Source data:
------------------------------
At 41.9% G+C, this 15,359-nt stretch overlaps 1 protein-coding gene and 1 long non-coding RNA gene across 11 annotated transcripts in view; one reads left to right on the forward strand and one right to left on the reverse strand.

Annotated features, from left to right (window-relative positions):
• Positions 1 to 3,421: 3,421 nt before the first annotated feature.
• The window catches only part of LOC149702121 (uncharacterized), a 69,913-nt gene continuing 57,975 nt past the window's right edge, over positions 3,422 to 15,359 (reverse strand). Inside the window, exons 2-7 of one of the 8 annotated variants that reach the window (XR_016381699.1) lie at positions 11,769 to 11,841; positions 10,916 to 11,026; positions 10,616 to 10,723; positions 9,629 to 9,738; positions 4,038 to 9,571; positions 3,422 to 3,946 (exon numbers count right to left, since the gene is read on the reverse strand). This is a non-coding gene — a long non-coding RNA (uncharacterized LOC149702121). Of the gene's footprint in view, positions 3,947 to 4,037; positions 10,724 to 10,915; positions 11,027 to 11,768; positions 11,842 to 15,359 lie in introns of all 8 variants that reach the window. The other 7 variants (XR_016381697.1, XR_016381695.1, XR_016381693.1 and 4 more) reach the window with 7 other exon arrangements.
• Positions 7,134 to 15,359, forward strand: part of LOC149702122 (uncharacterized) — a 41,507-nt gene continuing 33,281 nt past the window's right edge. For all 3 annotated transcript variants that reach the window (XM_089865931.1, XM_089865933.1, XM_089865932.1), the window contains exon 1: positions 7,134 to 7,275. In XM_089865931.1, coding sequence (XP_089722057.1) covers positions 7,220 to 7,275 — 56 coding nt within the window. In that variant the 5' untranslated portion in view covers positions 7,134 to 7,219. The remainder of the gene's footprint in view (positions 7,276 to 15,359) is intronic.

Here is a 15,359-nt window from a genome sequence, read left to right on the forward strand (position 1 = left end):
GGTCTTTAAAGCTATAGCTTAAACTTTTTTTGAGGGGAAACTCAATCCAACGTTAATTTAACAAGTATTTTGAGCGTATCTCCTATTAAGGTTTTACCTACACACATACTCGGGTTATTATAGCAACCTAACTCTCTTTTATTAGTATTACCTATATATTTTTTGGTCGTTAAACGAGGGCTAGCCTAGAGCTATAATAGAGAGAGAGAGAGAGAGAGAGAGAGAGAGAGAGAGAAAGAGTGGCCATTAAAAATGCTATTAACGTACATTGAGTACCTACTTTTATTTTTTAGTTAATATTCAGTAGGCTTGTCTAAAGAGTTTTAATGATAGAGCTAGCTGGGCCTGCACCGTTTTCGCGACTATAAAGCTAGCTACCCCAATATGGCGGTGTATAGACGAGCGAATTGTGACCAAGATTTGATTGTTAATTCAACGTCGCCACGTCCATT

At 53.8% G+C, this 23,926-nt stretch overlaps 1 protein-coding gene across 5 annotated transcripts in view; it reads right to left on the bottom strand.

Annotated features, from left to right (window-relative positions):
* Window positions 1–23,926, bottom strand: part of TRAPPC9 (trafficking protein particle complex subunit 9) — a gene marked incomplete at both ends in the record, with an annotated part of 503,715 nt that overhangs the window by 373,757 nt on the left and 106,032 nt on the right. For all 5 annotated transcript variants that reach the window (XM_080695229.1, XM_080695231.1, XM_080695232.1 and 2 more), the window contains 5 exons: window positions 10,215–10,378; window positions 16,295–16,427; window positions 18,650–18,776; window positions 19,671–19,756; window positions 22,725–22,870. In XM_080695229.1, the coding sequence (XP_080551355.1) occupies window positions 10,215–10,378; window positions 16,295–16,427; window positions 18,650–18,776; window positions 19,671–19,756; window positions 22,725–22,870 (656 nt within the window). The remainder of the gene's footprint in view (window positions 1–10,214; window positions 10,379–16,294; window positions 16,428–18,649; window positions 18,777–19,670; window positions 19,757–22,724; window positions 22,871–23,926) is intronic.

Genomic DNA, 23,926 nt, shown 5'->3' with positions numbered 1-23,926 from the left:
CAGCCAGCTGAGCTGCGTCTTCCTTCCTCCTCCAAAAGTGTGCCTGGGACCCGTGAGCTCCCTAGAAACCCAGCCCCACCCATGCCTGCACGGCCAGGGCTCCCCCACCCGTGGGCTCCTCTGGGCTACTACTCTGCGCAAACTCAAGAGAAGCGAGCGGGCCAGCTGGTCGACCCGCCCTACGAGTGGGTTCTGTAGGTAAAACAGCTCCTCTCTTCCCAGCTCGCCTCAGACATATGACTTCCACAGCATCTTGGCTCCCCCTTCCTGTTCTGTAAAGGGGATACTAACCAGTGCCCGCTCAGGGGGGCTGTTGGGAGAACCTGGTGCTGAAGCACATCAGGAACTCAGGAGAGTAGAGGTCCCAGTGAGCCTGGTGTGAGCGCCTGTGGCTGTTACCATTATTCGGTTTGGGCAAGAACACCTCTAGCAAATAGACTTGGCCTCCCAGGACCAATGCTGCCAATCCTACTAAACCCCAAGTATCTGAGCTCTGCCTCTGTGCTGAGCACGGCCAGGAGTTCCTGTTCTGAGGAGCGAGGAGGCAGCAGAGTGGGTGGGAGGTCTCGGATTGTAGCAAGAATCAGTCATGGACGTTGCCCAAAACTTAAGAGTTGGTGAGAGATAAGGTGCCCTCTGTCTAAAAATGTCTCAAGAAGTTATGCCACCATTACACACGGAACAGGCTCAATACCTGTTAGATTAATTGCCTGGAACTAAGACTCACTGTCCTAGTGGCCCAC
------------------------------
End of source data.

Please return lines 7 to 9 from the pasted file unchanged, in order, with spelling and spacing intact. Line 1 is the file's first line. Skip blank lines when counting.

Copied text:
GGTCTTTAAAGCTATAGCTTAAACTTTTTTTGAGGGGAAACTCAATCCAACGTTAATTTAACAAGTATTTTGAGCGTATCTCCTATTAAGGTTTTACCTACACACATACTCGGGTTATTATAGCAACCTAACTCTCTTTTATTAGTATTACCTATATATTTTTTGGTCGTTAAACGAGGGCTAGCCTAGAGCTATAATAGAGAGAGAGAGAGAGAGAGAGAGAGAGAGAGAGAGAAAGAGTGGCCATTAAAAATGCTATTAACGTACATTGAGTACCTACTTTTATTTTTTAGTTAATATTCAGTAGGCTTGTCTAAAGAGTTTTAATGATAGAGCTAGCTGGGCCTGCACCGTTTTCGCGACTATAAAGCTAGCTACCCCAATATGGCGGTGTATAGACGAGCGAATTGTGACCAAGATTTGATTGTTAATTCAACGTCGCCACGTCCATT

At 53.8% G+C, this 23,926-nt stretch overlaps 1 protein-coding gene across 5 annotated transcripts in view; it reads right to left on the bottom strand.

Annotated features, from left to right (window-relative positions):